In 1947 the team became the Yomiuri Giants, winning the final JBL championship in 1949 (again under player-manager Haruyasu Nakajima). From 1938 to 1987 the Giants played at Korakuen Stadium, moving to their current home the Tokyo Dome in 1988.

In 1950, the Giants were one of the founding members of Nippon Professional Baseball, joining the Central League.

Slugger Noboru Aota starred for the Giants from 1948 to 1952, winning the home run championship twice, and hitting a home run in the 1951 Japan Series, when the Giants defeated the Nankai Hawks 4 games to 2 for their first NPB championship. Hawaiian Wally Yonamine was the first American to play professional baseball in Japan after World War II when he joined the Giants in 1951. A multi-skilled outfielder, as a Giant Yonamine was a member of four Japan Series Championship teams, the Central League Most Valuable Player in 1957, a consecutive seven-time Best Nine Award winner (1952–58), an eleven-time All-Star, and a three-time batting champion.

The team was the Central League champion every year from 1955 to 1959, winning the Japan Series championship in 1955, but they lost four consecutive Japan Series thereafter.

World career home run record holder Sadaharu Oh starred for the Giants from 1959 to 1980, and fellow Hall of Famer Shigeo Nagashima played for the team from 1958 to 1974. The Giants lineup, consisting of Oh batting third and Nagashima batting fourth, was nicknamed the ON Hou, ("Oh-Nagashima Cannon") as the two players emerged as the best hitters in the league. Now the team's manager, Tetsuharu Kawakami led the Giants to nine consecutive Japan Series championships from 1965 to 1973, and Oh and Nagashima dominated the batting titles during this period. During his career, Oh was a five-time batting champion and fifteen-time home-run champion, and won the Central League most valuable player award nine times. Nagashima won the season MVP award five times, and the Best Nine Award every single year of his career (a total 17 times). Future Hall of Famer Tsuneo Horiuchi pitched for the team during its heyday, from 1966 to 1983. The renowned left-hander Masaichi Kaneda pitched for the team from 1965 to 1969, later having his number retired by the Giants.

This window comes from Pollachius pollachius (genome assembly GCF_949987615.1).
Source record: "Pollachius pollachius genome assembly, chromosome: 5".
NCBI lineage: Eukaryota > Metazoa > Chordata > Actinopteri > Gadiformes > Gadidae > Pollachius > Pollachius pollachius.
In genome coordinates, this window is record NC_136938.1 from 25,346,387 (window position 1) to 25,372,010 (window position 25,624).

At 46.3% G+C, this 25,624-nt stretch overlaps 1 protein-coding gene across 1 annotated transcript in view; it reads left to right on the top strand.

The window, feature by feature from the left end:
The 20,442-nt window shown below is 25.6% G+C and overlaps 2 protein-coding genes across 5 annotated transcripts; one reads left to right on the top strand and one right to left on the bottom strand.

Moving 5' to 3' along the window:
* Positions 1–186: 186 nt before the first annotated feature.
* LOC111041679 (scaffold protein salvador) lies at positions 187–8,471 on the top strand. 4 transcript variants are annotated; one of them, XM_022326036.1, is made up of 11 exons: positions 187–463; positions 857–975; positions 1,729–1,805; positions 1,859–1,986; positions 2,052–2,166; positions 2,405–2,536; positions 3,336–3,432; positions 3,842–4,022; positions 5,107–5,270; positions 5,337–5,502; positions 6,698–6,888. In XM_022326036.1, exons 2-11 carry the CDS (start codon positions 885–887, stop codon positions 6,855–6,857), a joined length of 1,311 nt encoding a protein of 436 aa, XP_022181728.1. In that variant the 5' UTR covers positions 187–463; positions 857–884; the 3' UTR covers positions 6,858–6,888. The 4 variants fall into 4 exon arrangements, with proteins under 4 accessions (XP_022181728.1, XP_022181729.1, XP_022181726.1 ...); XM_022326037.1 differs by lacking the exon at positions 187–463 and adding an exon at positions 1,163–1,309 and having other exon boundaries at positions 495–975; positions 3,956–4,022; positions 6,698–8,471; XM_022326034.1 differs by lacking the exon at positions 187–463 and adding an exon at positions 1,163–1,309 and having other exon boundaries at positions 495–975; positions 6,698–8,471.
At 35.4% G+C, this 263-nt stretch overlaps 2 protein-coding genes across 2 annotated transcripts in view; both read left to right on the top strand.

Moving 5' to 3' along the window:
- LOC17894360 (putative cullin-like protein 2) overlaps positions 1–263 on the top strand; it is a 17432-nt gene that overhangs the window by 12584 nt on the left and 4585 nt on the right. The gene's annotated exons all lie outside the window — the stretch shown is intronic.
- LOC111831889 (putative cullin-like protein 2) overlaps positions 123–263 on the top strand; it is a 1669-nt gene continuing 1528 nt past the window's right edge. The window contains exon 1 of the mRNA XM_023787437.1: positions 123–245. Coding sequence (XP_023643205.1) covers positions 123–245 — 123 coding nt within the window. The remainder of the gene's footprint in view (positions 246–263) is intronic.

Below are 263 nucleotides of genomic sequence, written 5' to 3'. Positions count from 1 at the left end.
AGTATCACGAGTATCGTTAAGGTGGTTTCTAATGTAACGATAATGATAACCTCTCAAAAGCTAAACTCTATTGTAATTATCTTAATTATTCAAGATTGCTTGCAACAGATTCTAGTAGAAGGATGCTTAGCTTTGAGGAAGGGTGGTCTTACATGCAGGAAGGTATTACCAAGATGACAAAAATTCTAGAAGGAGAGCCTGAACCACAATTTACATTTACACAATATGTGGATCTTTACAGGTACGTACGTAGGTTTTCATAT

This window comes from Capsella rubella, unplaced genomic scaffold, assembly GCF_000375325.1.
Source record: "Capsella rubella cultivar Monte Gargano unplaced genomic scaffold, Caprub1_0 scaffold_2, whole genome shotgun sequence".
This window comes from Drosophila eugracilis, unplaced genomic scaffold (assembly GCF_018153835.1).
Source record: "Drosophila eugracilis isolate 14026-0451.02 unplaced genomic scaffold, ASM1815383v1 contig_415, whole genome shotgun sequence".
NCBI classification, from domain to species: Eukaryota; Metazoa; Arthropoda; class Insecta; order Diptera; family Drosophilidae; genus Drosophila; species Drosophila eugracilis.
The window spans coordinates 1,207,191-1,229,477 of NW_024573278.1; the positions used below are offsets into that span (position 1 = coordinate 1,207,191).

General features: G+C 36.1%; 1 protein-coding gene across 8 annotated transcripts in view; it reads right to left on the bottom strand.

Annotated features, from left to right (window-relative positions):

Shigeo Nagashima was appointed manager of the Giants almost immediately after his retirement in 1974, staying in that position until 1980. After a couple of down years the Giants re-assumed their dominant position in the Central League, winning league championships in 1976 and 1977. Sadaharu Oh rejoined the team as manager from 1984 to 1988. Nagashima returned as Giants manager from 1993 to 2001, winning Japan Series championships in 1994, 1996, and 2000.

Outfielder Hideki Matsui starred for the Giants for ten seasons in the 1990s and early 2000s before migrating to Major League Baseball. He was a three-time NPB MVP, leading his team to four Japan Series, winning three titles (1994, 2000 and 2002), and earning the popular nickname "Godzilla". He also made nine consecutive All-Star Games and led the league in home runs and RBIs three times.

The Yomiuri Giants are a professional baseball team based in Tokyo, Japan. They are one of the oldest and most successful teams in Japanese baseball history, with a rich tradition dating back to their founding in 1934. The Giants are known for their passionate fan base and iconic orange and black team colors.

The team plays their home games at the Tokyo Dome, a state-of-the-art stadium that can hold over 55,000 spectators. The Giants have won more Japan Series championships than any other team, with a total of 22 titles to their name.

The Giants have produced numerous legendary players over the years, including Hall of Famers like Sadaharu Oh and Shigeo Nagashima. They are known for their strong pitching staff and powerful hitting lineup, making them perennial contenders in the Nippon Professional Baseball league.

Overall, the Yomiuri Giants are a powerhouse team with a storied history and a loyal fan base that continues to support them year after year.